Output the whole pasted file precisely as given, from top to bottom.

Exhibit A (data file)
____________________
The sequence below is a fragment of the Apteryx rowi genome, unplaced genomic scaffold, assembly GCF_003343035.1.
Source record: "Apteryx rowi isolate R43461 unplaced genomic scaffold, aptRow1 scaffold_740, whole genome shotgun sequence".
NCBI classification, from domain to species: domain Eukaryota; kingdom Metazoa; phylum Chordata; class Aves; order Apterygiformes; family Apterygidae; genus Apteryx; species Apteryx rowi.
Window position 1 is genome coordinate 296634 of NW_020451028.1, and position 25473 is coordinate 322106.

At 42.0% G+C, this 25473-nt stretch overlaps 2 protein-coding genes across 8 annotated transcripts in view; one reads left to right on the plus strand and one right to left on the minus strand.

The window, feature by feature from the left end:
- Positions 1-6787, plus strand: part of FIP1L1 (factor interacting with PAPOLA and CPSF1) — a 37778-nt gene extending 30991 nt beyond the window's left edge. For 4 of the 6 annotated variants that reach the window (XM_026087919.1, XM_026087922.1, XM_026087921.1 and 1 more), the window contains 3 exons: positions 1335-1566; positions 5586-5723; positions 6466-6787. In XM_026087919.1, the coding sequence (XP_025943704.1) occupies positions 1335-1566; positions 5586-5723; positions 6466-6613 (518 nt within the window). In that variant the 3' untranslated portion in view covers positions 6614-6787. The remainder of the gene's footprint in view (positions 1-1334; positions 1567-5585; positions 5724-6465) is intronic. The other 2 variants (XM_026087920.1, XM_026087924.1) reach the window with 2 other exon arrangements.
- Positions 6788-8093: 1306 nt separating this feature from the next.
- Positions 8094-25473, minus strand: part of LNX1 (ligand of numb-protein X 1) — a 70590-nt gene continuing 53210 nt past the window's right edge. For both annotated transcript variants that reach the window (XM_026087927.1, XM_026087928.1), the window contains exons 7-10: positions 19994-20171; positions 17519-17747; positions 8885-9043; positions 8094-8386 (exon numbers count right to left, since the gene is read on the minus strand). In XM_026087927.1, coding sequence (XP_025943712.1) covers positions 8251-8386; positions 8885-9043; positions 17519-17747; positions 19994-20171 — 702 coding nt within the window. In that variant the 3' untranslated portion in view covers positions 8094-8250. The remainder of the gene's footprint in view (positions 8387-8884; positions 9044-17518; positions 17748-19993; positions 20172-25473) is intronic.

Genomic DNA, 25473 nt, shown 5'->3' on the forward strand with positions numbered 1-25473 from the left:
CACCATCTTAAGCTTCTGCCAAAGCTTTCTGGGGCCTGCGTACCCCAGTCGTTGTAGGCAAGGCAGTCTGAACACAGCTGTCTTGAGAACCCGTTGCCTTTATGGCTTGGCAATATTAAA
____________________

The sequence below is a fragment of the Apteryx rowi genome, unplaced genomic scaffold, assembly GCF_003343035.1.
Source record: "Apteryx rowi isolate R43461 unplaced genomic scaffold, aptRow1 scaffold_740, whole genome shotgun sequence".
NCBI classification, from domain to species: domain Eukaryota; kingdom Metazoa; phylum Chordata; class Aves; order Apterygiformes; family Apterygidae; genus Apteryx; species Apteryx rowi.
Window position 1 is genome coordinate 296634 of NW_020451028.1, and position 25473 is coordinate 322106.

At 42.0% G+C, this 25473-nt stretch overlaps 2 protein-coding genes across 8 annotated transcripts in view; one reads left to right on the plus strand and one right to left on the minus strand.

The window, feature by feature from the left end:
- Positions 1-6787, plus strand: part of FIP1L1 (factor interacting with PAPOLA and CPSF1) — a 37778-nt gene extending 30991 nt beyond the window's left edge. For 4 of the 6 annotated variants that reach the window (XM_026087919.1, XM_026087922.1, XM_026087921.1 and 1 more), the window contains 3 exons: positions 1335-1566; positions 5586-5723; positions 6466-6787. In XM_026087919.1, the coding sequence (XP_025943704.1) occupies positions 1335-1566; positions 5586-5723; positions 6466-6613 (518 nt within the window). In that variant the 3' untranslated portion in view covers positions 6614-6787. The remainder of the gene's footprint in view (positions 1-1334; positions 1567-5585; positions 5724-6465) is intronic. The other 2 variants (XM_026087920.1, XM_026087924.1) reach the window with 2 other exon arrangements.
- Positions 6788-8093: 1306 nt separating this feature from the next.
- Positions 8094-25473, minus strand: part of LNX1 (ligand of numb-protein X 1) — a 70590-nt gene continuing 53210 nt past the window's right edge. For both annotated transcript variants that reach the window (XM_026087927.1, XM_026087928.1), the window contains exons 7-10: positions 19994-20171; positions 17519-17747; positions 8885-9043; positions 8094-8386 (exon numbers count right to left, since the gene is read on the minus strand). In XM_026087927.1, coding sequence (XP_025943712.1) covers positions 8251-8386; positions 8885-9043; positions 17519-17747; positions 19994-20171 — 702 coding nt within the window. In that variant the 3' untranslated portion in view covers positions 8094-8250. The remainder of the gene's footprint in view (positions 8387-8884; positions 9044-17518; positions 17748-19993; positions 20172-25473) is intronic.

Genomic DNA, 25473 nt, shown 5'->3' on the forward strand with positions numbered 1-25473 from the left:
CACCATCTTAAGCTTCTGCCAAAGCTTTCTGGGGCCTGCGTACCCCAGTCGTTGTAGGCAAGGCAGTCTGAACACAGCTGTCTTGAGAACCCGTTGCCTTTATGGCTTGGCAATATTAAA